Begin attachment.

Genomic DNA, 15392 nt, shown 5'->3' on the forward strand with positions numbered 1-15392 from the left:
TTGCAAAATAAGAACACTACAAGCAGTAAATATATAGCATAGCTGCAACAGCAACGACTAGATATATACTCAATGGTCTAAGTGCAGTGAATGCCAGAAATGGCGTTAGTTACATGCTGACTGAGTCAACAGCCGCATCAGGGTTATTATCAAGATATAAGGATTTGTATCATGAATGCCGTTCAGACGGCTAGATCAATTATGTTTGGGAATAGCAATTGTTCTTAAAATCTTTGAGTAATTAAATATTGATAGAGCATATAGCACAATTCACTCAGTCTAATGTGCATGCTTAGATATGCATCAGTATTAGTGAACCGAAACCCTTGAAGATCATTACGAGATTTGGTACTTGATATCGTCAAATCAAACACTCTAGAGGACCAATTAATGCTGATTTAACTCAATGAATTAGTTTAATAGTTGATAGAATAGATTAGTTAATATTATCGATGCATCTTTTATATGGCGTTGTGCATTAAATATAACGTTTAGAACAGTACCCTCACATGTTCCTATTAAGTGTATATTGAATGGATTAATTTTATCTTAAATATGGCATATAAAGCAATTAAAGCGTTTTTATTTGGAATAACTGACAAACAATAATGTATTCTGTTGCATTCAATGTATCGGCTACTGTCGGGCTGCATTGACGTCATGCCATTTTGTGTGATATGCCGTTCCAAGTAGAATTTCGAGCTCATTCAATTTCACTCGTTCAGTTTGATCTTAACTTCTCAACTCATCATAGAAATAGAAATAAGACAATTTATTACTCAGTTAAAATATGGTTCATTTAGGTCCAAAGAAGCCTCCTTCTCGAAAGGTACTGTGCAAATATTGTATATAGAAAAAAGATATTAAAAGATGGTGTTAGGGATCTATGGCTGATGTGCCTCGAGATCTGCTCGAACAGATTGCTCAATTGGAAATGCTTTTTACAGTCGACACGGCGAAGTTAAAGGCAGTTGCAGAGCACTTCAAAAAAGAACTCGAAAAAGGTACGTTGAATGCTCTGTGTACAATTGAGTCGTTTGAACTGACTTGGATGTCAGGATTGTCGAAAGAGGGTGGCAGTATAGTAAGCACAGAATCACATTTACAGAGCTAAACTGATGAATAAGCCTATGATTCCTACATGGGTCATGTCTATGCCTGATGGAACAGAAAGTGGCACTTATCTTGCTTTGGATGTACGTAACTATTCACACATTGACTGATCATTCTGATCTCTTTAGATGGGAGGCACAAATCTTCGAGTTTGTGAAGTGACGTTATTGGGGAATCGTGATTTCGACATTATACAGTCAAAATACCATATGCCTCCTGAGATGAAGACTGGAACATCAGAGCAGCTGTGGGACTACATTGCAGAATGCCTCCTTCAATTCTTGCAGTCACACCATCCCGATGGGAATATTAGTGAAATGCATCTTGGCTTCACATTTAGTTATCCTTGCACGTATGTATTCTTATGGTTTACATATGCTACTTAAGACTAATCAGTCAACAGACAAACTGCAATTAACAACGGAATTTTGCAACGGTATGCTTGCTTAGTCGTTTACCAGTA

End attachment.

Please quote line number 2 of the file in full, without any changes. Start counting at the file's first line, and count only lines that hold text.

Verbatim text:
TTGCAAAATAAGAACACTACAAGCAGTAAATATATAGCATAGCTGCAACAGCAACGACTAGATATATACTCAATGGTCTAAGTGCAGTGAATGCCAGAAATGGCGTTAGTTACATGCTGACTGAGTCAACAGCCGCATCAGGGTTATTATCAAGATATAAGGATTTGTATCATGAATGCCGTTCAGACGGCTAGATCAATTATGTTTGGGAATAGCAATTGTTCTTAAAATCTTTGAGTAATTAAATATTGATAGAGCATATAGCACAATTCACTCAGTCTAATGTGCATGCTTAGATATGCATCAGTATTAGTGAACCGAAACCCTTGAAGATCATTACGAGATTTGGTACTTGATATCGTCAAATCAAACACTCTAGAGGACCAATTAATGCTGATTTAACTCAATGAATTAGTTTAATAGTTGATAGAATAGATTAGTTAATATTATCGATGCATCTTTTATATGGCGTTGTGCATTAAATATAACGTTTAGAACAGTACCCTCACATGTTCCTATTAAGTGTATATTGAATGGATTAATTTTATCTTAAATATGGCATATAAAGCAATTAAAGCGTTTTTATTTGGAATAACTGACAAACAATAATGTATTCTGTTGCATTCAATGTATCGGCTACTGTCGGGCTGCATTGACGTCATGCCATTTTGTGTGATATGCCGTTCCAAGTAGAATTTCGAGCTCATTCAATTTCACTCGTTCAGTTTGATCTTAACTTCTCAACTCATCATAGAAATAGAAATAAGACAATTTATTACTCAGTTAAAATATGGTTCATTTAGGTCCAAAGAAGCCTCCTTCTCGAAAGGTACTGTGCAAATATTGTATATAGAAAAAAGATATTAAAAGATGGTGTTAGGGATCTATGGCTGATGTGCCTCGAGATCTGCTCGAACAGATTGCTCAATTGGAAATGCTTTTTACAGTCGACACGGCGAAGTTAAAGGCAGTTGCAGAGCACTTCAAAAAAGAACTCGAAAAAGGTACGTTGAATGCTCTGTGTACAATTGAGTCGTTTGAACTGACTTGGATGTCAGGATTGTCGAAAGAGGGTGGCAGTATAGTAAGCACAGAATCACATTTACAGAGCTAAACTGATGAATAAGCCTATGATTCCTACATGGGTCATGTCTATGCCTGATGGAACAGAAAGTGGCACTTATCTTGCTTTGGATGTACGTAACTATTCACACATTGACTGATCATTCTGATCTCTTTAGATGGGAGGCACAAATCTTCGAGTTTGTGAAGTGACGTTATTGGGGAATCGTGATTTCGACATTATACAGTCAAAATACCATATGCCTCCTGAGATGAAGACTGGAACATCAGAGCAGCTGTGGGACTACATTGCAGAATGCCTCCTTCAATTCTTGCAGTCACACCATCCCGATGGGAATATTAGTGAAATGCATCTTGGCTTCACATTTAGTTATCCTTGCACGTATGTATTCTTATGGTTTACATATGCTACTTAAGACTAATCAGTCAACAGACAAACTGCAATTAACAACGGAATTTTGCAACGGTATGCTTGCTTAGTCGTTTACCAGTA